But well, it’s a ridiculous movie, so I don’t take it terribly seriously. It’s not like I have to like Rico or Carmen to enjoy it. They’re just cogs in the whole thing. I can sit back and enjoy Clancy Brown and Michael Ironsides and Rue McClanahan’s cameo and Dina Meyer as Dizzy and Jake Busey’s bizarre anime hair and all the explosions and the bugs and Neil Patrick Harris with his creepy mind control. That’s more than enough to block out the two leads and how I totally cheered when they got stabbed by bug pincers.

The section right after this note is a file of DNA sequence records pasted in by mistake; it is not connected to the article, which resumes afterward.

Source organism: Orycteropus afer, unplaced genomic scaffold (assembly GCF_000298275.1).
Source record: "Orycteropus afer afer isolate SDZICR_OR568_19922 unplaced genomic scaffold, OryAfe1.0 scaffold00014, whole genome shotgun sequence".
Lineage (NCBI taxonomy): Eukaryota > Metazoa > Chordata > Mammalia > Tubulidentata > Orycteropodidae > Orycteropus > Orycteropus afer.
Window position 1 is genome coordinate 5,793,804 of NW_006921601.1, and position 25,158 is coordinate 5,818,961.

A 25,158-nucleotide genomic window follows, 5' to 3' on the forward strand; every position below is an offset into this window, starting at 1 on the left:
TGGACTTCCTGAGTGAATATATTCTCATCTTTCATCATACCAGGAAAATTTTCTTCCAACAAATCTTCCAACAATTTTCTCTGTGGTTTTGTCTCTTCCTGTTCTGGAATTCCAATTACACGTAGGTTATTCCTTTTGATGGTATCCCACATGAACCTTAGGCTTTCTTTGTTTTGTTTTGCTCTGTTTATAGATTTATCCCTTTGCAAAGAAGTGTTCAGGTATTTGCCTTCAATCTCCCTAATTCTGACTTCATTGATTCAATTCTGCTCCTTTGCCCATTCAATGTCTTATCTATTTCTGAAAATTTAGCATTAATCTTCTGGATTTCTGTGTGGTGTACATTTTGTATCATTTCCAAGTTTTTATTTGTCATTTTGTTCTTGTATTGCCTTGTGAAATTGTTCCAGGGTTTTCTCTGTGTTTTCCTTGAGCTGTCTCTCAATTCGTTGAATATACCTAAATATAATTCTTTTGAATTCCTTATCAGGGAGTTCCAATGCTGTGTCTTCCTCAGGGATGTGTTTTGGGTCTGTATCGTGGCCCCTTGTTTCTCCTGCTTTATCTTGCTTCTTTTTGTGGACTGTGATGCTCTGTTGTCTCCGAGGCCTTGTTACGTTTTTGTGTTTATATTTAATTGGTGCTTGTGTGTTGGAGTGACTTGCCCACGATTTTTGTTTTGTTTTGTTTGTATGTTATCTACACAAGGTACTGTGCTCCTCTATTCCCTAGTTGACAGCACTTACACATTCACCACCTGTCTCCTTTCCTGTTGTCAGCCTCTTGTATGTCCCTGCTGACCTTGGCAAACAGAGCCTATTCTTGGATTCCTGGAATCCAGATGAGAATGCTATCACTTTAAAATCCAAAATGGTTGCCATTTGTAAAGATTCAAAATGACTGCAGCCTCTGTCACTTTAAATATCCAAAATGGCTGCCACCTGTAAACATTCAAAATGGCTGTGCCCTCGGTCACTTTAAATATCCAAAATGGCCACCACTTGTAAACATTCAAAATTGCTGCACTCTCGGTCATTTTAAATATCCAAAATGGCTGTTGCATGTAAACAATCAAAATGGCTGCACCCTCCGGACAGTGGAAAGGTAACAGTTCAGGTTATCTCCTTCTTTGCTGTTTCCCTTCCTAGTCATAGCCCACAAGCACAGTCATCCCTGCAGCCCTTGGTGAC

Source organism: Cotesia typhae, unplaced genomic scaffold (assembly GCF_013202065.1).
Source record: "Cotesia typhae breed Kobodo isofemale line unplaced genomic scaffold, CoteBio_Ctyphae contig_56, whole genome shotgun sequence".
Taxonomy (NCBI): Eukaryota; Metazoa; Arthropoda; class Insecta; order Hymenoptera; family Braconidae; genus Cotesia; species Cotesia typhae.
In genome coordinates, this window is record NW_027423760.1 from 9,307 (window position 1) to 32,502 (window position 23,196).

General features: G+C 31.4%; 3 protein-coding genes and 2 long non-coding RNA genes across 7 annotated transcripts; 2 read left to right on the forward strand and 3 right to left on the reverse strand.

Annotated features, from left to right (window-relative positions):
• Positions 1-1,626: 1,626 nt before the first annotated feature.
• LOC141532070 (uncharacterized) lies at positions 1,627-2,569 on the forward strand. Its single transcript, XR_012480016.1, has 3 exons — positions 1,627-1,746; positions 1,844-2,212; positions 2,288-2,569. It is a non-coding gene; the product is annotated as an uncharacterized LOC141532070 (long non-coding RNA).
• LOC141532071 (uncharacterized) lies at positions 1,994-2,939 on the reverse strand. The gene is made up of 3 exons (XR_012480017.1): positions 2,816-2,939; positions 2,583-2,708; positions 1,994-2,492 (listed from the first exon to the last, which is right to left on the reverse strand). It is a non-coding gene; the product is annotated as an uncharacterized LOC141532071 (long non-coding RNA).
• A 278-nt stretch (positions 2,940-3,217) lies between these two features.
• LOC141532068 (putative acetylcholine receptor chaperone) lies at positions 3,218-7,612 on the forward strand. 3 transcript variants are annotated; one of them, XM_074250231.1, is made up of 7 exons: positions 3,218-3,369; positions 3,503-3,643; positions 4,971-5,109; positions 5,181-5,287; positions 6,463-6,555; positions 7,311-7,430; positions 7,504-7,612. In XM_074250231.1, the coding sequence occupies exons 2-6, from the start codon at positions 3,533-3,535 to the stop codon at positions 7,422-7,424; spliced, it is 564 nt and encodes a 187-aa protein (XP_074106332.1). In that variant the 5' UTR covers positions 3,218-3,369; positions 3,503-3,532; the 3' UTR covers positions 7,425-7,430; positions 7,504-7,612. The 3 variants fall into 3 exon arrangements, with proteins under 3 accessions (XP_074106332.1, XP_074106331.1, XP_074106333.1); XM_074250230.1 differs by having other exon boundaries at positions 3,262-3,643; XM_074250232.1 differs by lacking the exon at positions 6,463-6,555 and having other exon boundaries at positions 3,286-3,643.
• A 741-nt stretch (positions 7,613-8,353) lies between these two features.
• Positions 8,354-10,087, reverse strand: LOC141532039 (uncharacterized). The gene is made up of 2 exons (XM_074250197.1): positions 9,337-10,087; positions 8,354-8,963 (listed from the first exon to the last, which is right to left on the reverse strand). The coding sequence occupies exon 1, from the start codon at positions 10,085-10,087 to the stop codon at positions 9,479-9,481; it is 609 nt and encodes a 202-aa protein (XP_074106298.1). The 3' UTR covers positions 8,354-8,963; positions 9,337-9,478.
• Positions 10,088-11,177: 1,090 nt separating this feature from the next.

November 6, 2010 - Posted by | daily reviews | , , , , ,


  1. “What are y’all looking at? You’re on the clock, right? Saddle up…”

    Comment by Doc Wheat | November 7, 2010 | Reply

    • You know, Rico says “saddle up” at least twice and I felt totally cheated that Clancy Brown never got to. Cheated and sad.

      Comment by ajmovies | November 7, 2010 | Reply